- Title Pages
- First Nations Acknowledgment
- Virginia Woolf Standard Abbreviations
- Multidisciplinary Woolf / Multiple Woolfs?
- Woolf, History, Us
- “Full of Experiments and Reforms”
and Ambiguous Sexualities in Jacob’s Room 1
- Challenging the Family Script
- History as Scaffolding
- Vincent Van Gogh, Virginia Woolf, and Old Shoes
- Stopped at the Border
- “Q. And Babies? A. And babies”
- Photography, History, and Memoir of the Spanish Civil War
- “Waving to Virginia”
- Woolf, Defoe, Derrida
- “The law is on the side of the normal”
- A Healing Center of One’s Own
- Sunflower Suture
- “One Must Be Scientific”
- Clarissa’s Glacial Skepticism
- Apollonian Illusion and Dionysian Truth in Mrs. Dalloway
- “Time has Whizzed back an inch or two on its reel”
- Speaking Citizen to Citizen in a Time of War
- Work as Salvation
- Drawing as Thinking
- Performing Feminism, Transmitting Affect
- Virginia Woolf and Clarice Lispector
- Mystical Gibberish or Renegade Discourse?
Selves and Others as Narrative Participants in Woolf’s Novels
- “The most unaccountable of machinery”
- The Hotel at the End of the Universe
- Globalization, Inter-Connectivity, and Anti-Imperialism
- Chinese Eyes and Muddled Armenians
- “No One Wants Biography”
- There Goes the Bride
- Redefining Woolf for the 1990s
- The Believers
- The Woolfs in Print and Online
- Notes on Contributors
- 22nd Annual International Conference on Virginia Woolf: Interdisciplinary / Multidisciplinary Woolf: Conference Program
Disseminating the Garden in The Years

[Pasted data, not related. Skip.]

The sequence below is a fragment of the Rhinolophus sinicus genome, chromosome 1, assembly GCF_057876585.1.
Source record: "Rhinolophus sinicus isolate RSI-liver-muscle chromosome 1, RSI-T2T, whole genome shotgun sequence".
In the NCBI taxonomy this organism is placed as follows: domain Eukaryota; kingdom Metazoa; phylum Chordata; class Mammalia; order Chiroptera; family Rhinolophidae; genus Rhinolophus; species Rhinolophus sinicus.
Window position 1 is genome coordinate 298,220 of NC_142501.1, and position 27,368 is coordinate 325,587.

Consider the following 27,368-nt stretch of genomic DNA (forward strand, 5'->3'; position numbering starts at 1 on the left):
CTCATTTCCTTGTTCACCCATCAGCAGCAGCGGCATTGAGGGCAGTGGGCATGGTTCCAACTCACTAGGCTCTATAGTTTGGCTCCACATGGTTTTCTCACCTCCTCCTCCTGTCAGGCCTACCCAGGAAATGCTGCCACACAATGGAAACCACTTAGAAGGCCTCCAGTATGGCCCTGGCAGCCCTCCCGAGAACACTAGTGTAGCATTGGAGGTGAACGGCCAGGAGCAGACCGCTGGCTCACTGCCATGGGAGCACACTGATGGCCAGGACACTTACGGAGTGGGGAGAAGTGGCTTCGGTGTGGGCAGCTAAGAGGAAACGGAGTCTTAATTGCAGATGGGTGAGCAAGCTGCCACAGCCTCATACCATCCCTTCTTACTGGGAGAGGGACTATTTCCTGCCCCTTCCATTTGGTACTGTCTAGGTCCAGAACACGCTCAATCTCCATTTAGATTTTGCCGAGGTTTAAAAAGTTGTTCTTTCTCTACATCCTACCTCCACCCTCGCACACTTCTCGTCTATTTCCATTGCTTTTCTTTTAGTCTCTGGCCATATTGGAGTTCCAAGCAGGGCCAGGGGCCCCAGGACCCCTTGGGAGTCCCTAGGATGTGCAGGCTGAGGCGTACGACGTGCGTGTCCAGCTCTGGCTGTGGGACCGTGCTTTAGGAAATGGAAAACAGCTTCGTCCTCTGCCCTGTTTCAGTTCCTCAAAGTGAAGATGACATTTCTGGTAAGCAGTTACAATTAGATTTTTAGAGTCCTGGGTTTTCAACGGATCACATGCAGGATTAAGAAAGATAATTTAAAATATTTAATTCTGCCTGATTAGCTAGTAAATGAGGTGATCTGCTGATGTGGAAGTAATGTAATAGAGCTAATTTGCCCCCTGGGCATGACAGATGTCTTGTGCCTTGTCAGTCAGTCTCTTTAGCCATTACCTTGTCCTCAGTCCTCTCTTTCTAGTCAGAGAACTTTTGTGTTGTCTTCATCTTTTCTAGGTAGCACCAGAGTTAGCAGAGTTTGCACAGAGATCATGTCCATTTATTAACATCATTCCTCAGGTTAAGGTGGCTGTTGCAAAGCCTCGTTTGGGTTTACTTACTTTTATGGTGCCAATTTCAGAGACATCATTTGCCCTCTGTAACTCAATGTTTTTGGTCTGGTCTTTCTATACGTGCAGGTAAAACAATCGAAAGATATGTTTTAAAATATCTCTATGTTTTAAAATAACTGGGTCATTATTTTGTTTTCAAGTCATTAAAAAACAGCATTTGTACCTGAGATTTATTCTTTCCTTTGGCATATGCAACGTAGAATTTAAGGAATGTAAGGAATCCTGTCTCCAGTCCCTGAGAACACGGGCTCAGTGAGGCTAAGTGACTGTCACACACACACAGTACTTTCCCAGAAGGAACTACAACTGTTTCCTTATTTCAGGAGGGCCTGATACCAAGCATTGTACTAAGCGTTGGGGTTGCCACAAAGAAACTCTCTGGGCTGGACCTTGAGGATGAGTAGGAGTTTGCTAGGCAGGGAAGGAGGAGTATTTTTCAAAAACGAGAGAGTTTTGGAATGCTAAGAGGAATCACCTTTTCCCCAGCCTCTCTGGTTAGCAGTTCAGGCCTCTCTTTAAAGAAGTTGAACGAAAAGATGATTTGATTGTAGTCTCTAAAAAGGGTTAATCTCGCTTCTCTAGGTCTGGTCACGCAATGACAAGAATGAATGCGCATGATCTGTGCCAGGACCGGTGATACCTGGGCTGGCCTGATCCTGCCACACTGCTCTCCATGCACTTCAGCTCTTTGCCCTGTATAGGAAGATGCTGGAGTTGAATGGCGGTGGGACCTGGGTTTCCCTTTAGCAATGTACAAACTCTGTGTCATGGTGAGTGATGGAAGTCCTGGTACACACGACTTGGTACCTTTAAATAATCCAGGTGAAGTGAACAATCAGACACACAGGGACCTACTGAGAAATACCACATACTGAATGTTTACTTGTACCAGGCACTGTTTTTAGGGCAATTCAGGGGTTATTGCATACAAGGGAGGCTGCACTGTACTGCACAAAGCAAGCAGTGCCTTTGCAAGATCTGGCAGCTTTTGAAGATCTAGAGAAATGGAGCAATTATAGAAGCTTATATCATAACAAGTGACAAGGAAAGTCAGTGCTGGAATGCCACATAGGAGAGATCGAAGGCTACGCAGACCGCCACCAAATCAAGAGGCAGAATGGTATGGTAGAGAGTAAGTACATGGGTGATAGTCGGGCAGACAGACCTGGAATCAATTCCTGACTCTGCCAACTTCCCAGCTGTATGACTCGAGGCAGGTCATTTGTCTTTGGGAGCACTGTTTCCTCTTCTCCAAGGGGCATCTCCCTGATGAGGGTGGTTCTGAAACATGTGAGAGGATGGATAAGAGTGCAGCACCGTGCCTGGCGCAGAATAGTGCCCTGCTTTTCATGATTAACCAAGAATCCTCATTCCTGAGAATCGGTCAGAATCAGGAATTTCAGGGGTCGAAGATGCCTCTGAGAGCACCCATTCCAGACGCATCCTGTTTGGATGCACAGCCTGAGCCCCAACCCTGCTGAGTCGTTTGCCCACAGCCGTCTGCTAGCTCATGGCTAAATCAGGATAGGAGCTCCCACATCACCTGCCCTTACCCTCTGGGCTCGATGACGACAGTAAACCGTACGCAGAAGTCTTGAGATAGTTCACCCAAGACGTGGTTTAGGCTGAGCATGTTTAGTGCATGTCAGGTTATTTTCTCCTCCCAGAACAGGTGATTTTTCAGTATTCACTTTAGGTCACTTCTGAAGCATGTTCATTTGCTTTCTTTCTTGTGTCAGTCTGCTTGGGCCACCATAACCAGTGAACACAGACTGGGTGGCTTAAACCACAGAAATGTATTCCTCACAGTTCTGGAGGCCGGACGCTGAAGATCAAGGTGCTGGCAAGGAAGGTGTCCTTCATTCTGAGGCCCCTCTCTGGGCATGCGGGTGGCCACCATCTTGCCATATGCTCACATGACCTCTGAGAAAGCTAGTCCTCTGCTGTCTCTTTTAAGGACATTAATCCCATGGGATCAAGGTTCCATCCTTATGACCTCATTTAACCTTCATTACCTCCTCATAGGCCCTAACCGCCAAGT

- (p.119) Sunflower Suture
- Interdisciplinary/Multidisciplinary Woolf
Elisa Kay Sparks
- Liverpool University Press
This chapter explores connections and disconnections between the women of The Years by focusing on Eleanor Pargiter's feminist practice using patterns of floral imagery. The Years is a novel about patterns of repetition in human lives and in the natural world in which artificial and metaphorical flowers as well as their living exemplars act as vivid elements in an intricate fugue of reiterated motifs. Predominately a city novel, The Years is also one of Virginia Woolf's most floral fictions, with twenty-four varieties of flower named. Sunflowers are mentioned only three times in The Years, yet these references to the terracotta plaques stamped on the doors of Eleanor's low-income houses serve symbolically to stitch together several major themes of the novel. This essay considers the alignment of blot and sunflower in The Years as well as their “defining centrality as images not only of Eleanor's identity but also the novel's search for some pattern of stability to suture the years together”.
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